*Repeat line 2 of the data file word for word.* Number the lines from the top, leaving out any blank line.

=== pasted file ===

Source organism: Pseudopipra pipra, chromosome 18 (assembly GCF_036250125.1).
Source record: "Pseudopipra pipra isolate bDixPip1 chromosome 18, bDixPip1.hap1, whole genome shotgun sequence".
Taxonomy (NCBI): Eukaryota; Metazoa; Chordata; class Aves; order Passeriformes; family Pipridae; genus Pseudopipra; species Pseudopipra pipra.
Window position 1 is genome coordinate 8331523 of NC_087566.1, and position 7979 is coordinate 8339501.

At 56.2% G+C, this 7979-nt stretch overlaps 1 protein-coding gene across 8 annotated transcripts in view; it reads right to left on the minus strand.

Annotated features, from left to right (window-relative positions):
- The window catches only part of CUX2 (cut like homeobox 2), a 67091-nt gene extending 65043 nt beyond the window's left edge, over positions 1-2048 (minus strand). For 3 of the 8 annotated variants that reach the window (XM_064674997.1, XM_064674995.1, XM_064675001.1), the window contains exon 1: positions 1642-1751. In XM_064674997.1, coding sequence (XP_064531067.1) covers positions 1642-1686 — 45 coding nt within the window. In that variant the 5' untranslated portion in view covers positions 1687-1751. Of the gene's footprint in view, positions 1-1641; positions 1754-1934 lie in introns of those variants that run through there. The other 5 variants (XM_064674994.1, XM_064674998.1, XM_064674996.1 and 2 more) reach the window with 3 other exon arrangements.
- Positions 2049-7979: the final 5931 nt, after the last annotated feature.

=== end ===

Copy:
Source record: "Pseudopipra pipra isolate bDixPip1 chromosome 18, bDixPip1.hap1, whole genome shotgun sequence".